42), Plutarch's (c. 45-125 A.D.) Life of Alexander, Arrian's Anabasis and Indica (c. A.D.
The punishment inflicted by him upon the Getae, however, induced the Triballi to sue for peace (Arrian, Anabasis, i.
Here the gravelly desert is characterized by cushion plants, such as Anabasis aretioides; by switch plants, such as Retama Retam; and specially by spiny plants, such as Zizyphus Lotus and Zilla macropteris; whereas succulent plants are rare.
A cushion plant (Anabasis aretioides) of the north-western Sahara, frequently shows dead leaves on the exposed side whilst the plant is in full vigour on the sheltered side.
The history of Cyrus and of the retreat of the Greeks is told by Xenophon in his Anabasis (where he tries to veil the actual participation of the Spartans).
I; Arrian, Anabasis, ii.
The most important of Arrian's original works is his Anabasis of Alexander, in seven books, containing the history of Alexander the Great from his accession to his death.
Other extant works of Arrian are: Indica, a description of India in the Ionic dialect, including the voyage of Nearchus, intended as a supplement to the Anabasis; Acies Contra Alanos, a fragment of importance for the knowledge of Roman military affairs; Periplus of the Euxine, an official account written (iii) for the emperor Hadrian; Tactica, attributed by some to Aelianus, who wrote in the reign of Trajan; Cynegeticus, a treatise on the chase, supplementing Xenophon's work on the same subject; the Periplus of the Erythraean Sea, attributed to him, is by a later compiler.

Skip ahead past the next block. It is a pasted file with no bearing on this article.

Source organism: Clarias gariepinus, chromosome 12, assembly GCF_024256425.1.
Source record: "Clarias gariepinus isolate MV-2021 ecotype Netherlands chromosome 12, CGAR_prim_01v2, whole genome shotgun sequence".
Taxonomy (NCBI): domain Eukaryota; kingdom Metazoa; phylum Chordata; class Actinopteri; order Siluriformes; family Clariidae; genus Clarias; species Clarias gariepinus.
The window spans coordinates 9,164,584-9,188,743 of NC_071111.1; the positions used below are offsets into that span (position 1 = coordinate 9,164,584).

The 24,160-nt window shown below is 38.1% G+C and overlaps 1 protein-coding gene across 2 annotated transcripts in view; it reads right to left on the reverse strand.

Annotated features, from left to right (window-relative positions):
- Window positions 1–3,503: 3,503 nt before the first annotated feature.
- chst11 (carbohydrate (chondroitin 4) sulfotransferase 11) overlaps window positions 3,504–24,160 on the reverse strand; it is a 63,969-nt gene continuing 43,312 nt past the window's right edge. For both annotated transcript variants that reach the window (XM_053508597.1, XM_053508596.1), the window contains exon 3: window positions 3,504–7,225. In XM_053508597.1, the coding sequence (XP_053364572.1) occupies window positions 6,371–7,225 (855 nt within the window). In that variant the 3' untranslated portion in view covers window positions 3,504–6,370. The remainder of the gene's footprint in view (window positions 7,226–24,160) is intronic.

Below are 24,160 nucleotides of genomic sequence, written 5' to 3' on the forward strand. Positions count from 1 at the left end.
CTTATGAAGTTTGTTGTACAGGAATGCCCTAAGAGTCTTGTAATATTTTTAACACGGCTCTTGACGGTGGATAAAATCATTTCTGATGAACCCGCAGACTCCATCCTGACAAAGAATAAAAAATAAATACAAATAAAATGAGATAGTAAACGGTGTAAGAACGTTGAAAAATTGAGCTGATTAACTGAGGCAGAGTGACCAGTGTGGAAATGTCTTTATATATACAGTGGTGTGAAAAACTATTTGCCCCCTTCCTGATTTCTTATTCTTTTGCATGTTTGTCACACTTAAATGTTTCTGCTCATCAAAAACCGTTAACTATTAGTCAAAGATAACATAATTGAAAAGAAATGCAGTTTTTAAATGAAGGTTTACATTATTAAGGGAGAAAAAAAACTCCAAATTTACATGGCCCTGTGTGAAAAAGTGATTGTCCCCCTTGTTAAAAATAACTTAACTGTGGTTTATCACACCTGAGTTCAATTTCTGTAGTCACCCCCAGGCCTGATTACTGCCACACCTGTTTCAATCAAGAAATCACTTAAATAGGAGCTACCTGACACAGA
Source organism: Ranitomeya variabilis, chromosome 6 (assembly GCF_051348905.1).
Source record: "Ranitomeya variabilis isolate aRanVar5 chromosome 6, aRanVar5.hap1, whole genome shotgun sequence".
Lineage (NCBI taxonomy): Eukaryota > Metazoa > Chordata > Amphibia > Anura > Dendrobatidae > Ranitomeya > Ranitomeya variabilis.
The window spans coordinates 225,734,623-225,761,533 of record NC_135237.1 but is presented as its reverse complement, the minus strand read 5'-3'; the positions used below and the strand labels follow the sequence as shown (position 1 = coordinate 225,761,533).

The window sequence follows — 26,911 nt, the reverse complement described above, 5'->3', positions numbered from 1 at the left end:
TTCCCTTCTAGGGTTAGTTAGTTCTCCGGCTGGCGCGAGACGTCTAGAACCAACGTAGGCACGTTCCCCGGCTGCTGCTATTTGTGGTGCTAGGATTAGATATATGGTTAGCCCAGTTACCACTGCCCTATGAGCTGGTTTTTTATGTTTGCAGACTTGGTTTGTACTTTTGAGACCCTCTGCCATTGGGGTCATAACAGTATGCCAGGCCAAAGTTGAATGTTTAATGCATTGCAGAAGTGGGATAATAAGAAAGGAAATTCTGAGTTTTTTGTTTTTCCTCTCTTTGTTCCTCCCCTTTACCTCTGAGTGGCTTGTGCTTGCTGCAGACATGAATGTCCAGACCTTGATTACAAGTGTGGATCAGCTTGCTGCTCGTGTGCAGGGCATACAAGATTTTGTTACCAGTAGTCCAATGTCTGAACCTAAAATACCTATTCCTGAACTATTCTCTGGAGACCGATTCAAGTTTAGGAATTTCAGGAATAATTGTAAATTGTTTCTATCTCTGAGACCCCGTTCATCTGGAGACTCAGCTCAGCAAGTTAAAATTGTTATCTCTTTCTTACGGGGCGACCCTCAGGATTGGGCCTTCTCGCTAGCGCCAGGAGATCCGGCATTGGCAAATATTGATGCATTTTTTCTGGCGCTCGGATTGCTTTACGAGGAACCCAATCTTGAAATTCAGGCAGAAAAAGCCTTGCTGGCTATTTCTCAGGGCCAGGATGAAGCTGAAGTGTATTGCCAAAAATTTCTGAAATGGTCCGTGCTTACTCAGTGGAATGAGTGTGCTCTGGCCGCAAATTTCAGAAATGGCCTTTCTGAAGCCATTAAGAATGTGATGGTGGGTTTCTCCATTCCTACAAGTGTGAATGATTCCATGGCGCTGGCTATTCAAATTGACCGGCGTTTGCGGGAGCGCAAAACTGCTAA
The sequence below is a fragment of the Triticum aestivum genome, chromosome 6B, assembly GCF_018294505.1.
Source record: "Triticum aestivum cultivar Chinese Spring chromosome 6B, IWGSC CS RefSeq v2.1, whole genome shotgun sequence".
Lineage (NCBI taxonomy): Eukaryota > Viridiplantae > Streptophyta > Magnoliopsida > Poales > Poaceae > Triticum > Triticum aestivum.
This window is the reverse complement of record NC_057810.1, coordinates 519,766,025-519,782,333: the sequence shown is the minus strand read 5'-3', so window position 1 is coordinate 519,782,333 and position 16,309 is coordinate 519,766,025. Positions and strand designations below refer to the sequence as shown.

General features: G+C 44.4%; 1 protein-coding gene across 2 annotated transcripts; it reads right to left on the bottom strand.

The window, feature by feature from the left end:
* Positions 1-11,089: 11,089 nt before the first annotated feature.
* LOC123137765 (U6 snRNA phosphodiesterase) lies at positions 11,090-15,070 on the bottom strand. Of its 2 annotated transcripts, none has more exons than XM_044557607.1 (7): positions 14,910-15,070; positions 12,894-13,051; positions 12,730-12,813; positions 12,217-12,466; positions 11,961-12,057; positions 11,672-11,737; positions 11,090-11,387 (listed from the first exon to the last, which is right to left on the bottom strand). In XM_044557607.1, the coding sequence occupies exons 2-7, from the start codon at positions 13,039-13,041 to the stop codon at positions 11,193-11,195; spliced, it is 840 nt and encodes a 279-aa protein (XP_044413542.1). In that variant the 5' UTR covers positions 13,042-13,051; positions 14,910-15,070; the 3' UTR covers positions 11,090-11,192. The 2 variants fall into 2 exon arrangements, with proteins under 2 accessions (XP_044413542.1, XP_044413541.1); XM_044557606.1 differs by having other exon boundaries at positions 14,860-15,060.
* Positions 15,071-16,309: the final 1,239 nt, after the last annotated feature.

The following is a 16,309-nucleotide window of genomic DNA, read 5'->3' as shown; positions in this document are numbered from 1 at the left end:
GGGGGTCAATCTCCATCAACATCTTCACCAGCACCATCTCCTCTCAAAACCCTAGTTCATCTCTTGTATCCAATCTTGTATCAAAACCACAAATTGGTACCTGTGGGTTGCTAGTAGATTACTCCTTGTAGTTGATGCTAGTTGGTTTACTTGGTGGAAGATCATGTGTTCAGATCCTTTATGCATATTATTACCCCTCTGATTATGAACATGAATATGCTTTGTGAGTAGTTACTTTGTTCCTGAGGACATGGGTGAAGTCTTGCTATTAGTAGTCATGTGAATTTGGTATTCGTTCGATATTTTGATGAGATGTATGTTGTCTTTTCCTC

Dubner (1846); Anabasis, C. Abicht (1889); with notes, C. W.
Roos, i., containing the Anabasis (Teubner series, 1907).
English translations: Anabasis, Rooke (1812); Anabasis and Indica, E.
We are comparatively well informed from Greek sources; for the earlier part of his reign from Ctesias and Xenophon (Anabasis), for the later times from Dinon of Ephesus, the historian of the Persians (from whom the account of Justin is derived), from Ephorus (whose account is quoted by Diodorus) and others.
See Arrian, Anabasis, vi.
See Arrian, Anabasis; Plutarch, Alexander; Diod.
The earliest mention of Sarapis is in the authentic death scene of Alexander, from the royal diaries (Arrian, Anabasis, vii.
In Xenophon's Anabasis it is mentioned as in the kingdom of the Thracian prince Seuthes.
Greek historian Arrian (Anabasis, ii.
Xenophon's notice of its abundance in Assyria (Anabasis, i.
To these 1nust be added the testimony of the other Greek historians (Thucydides, Ephorus, Theopompus, &c., with the histories of Alexander), and, before all~ that of Xenophon in the Anabasis and Hellenica.
30; Plutarch, Phocion, 16, 17; Arrian, Anabasis, i.